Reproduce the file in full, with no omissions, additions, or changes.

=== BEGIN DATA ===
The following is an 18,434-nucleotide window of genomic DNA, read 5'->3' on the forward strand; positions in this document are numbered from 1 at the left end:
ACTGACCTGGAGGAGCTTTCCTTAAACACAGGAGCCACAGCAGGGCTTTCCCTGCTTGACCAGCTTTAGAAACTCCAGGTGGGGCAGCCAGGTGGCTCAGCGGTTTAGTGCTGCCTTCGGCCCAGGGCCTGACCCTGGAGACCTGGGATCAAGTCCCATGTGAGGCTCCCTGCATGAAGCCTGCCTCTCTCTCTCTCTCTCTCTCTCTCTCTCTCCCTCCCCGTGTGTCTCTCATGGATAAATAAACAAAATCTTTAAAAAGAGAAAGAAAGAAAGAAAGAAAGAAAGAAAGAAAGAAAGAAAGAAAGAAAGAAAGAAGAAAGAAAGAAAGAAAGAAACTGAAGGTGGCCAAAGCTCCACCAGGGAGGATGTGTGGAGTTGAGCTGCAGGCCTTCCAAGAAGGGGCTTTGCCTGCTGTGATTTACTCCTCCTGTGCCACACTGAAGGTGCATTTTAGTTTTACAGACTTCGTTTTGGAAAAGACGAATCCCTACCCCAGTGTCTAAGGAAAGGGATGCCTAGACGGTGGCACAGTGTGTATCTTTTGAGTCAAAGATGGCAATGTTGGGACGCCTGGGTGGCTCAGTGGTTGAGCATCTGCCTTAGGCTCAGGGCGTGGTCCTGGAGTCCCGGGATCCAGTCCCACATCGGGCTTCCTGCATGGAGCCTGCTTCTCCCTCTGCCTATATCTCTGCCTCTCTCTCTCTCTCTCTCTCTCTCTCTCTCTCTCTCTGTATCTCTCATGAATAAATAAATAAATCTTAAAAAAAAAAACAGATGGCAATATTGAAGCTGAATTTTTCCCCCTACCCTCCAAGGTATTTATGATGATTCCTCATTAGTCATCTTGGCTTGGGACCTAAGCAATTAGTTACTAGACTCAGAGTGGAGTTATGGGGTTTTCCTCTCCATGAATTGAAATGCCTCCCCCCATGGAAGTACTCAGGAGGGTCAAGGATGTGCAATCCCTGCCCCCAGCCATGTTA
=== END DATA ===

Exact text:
The following is an 18,434-nucleotide window of genomic DNA, read 5'->3' on the forward strand; positions in this document are numbered from 1 at the left end:
ACTGACCTGGAGGAGCTTTCCTTAAACACAGGAGCCACAGCAGGGCTTTCCCTGCTTGACCAGCTTTAGAAACTCCAGGTGGGGCAGCCAGGTGGCTCAGCGGTTTAGTGCTGCCTTCGGCCCAGGGCCTGACCCTGGAGACCTGGGATCAAGTCCCATGTGAGGCTCCCTGCATGAAGCCTGCCTCTCTCTCTCTCTCTCTCTCTCTCTCTCTCCCTCCCCGTGTGTCTCTCATGGATAAATAAACAAAATCTTTAAAAAGAGAAAGAAAGAAAGAAAGAAAGAAAGAAAGAAAGAAAGAAAGAAAGAAAGAAAGAAGAAAGAAAGAAAGAAAGAAACTGAAGGTGGCCAAAGCTCCACCAGGGAGGATGTGTGGAGTTGAGCTGCAGGCCTTCCAAGAAGGGGCTTTGCCTGCTGTGATTTACTCCTCCTGTGCCACACTGAAGGTGCATTTTAGTTTTACAGACTTCGTTTTGGAAAAGACGAATCCCTACCCCAGTGTCTAAGGAAAGGGATGCCTAGACGGTGGCACAGTGTGTATCTTTTGAGTCAAAGATGGCAATGTTGGGACGCCTGGGTGGCTCAGTGGTTGAGCATCTGCCTTAGGCTCAGGGCGTGGTCCTGGAGTCCCGGGATCCAGTCCCACATCGGGCTTCCTGCATGGAGCCTGCTTCTCCCTCTGCCTATATCTCTGCCTCTCTCTCTCTCTCTCTCTCTCTCTCTCTCTCTCTCTGTATCTCTCATGAATAAATAAATAAATCTTAAAAAAAAAAACAGATGGCAATATTGAAGCTGAATTTTTCCCCCTACCCTCCAAGGTATTTATGATGATTCCTCATTAGTCATCTTGGCTTGGGACCTAAGCAATTAGTTACTAGACTCAGAGTGGAGTTATGGGGTTTTCCTCTCCATGAATTGAAATGCCTCCCCCCATGGAAGTACTCAGGAGGGTCAAGGATGTGCAATCCCTGCCCCCAGCCATGTTA